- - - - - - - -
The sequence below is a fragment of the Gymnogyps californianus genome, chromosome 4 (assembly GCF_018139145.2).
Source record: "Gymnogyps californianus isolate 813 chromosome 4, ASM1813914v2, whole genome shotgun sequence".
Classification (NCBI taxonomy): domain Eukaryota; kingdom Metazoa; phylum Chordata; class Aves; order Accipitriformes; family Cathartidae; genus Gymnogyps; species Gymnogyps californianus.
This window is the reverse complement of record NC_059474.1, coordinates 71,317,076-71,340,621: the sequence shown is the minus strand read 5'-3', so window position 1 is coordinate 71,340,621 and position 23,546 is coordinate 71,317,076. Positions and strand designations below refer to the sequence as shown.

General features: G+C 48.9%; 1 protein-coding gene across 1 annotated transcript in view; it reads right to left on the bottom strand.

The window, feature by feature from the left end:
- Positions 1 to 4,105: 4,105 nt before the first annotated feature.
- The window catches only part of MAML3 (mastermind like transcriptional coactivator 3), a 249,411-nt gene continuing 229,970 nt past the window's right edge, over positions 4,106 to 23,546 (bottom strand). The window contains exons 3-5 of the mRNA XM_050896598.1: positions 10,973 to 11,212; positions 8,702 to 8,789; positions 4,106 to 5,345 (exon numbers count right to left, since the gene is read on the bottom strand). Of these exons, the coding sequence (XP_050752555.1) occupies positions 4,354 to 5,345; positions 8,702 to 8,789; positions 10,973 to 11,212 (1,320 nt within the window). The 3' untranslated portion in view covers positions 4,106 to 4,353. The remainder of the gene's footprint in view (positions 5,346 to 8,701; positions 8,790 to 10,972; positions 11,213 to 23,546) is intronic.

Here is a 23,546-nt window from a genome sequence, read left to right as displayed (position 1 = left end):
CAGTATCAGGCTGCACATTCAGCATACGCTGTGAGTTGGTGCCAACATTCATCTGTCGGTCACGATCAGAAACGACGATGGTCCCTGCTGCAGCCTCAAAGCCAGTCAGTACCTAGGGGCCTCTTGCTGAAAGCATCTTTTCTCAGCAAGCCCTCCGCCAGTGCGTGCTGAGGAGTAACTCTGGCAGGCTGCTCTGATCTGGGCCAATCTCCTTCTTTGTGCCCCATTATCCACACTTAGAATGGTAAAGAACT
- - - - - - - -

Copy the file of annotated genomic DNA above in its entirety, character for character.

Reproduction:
The sequence below is a fragment of the Gymnogyps californianus genome, chromosome 4 (assembly GCF_018139145.2).
Source record: "Gymnogyps californianus isolate 813 chromosome 4, ASM1813914v2, whole genome shotgun sequence".
Classification (NCBI taxonomy): domain Eukaryota; kingdom Metazoa; phylum Chordata; class Aves; order Accipitriformes; family Cathartidae; genus Gymnogyps; species Gymnogyps californianus.
This window is the reverse complement of record NC_059474.1, coordinates 71,317,076-71,340,621: the sequence shown is the minus strand read 5'-3', so window position 1 is coordinate 71,340,621 and position 23,546 is coordinate 71,317,076. Positions and strand designations below refer to the sequence as shown.

General features: G+C 48.9%; 1 protein-coding gene across 1 annotated transcript in view; it reads right to left on the bottom strand.

The window, feature by feature from the left end:
- Positions 1 to 4,105: 4,105 nt before the first annotated feature.
- The window catches only part of MAML3 (mastermind like transcriptional coactivator 3), a 249,411-nt gene continuing 229,970 nt past the window's right edge, over positions 4,106 to 23,546 (bottom strand). The window contains exons 3-5 of the mRNA XM_050896598.1: positions 10,973 to 11,212; positions 8,702 to 8,789; positions 4,106 to 5,345 (exon numbers count right to left, since the gene is read on the bottom strand). Of these exons, the coding sequence (XP_050752555.1) occupies positions 4,354 to 5,345; positions 8,702 to 8,789; positions 10,973 to 11,212 (1,320 nt within the window). The 3' untranslated portion in view covers positions 4,106 to 4,353. The remainder of the gene's footprint in view (positions 5,346 to 8,701; positions 8,790 to 10,972; positions 11,213 to 23,546) is intronic.

Here is a 23,546-nt window from a genome sequence, read left to right as displayed (position 1 = left end):
CAGTATCAGGCTGCACATTCAGCATACGCTGTGAGTTGGTGCCAACATTCATCTGTCGGTCACGATCAGAAACGACGATGGTCCCTGCTGCAGCCTCAAAGCCAGTCAGTACCTAGGGGCCTCTTGCTGAAAGCATCTTTTCTCAGCAAGCCCTCCGCCAGTGCGTGCTGAGGAGTAACTCTGGCAGGCTGCTCTGATCTGGGCCAATCTCCTTCTTTGTGCCCCATTATCCACACTTAGAATGGTAAAGAACT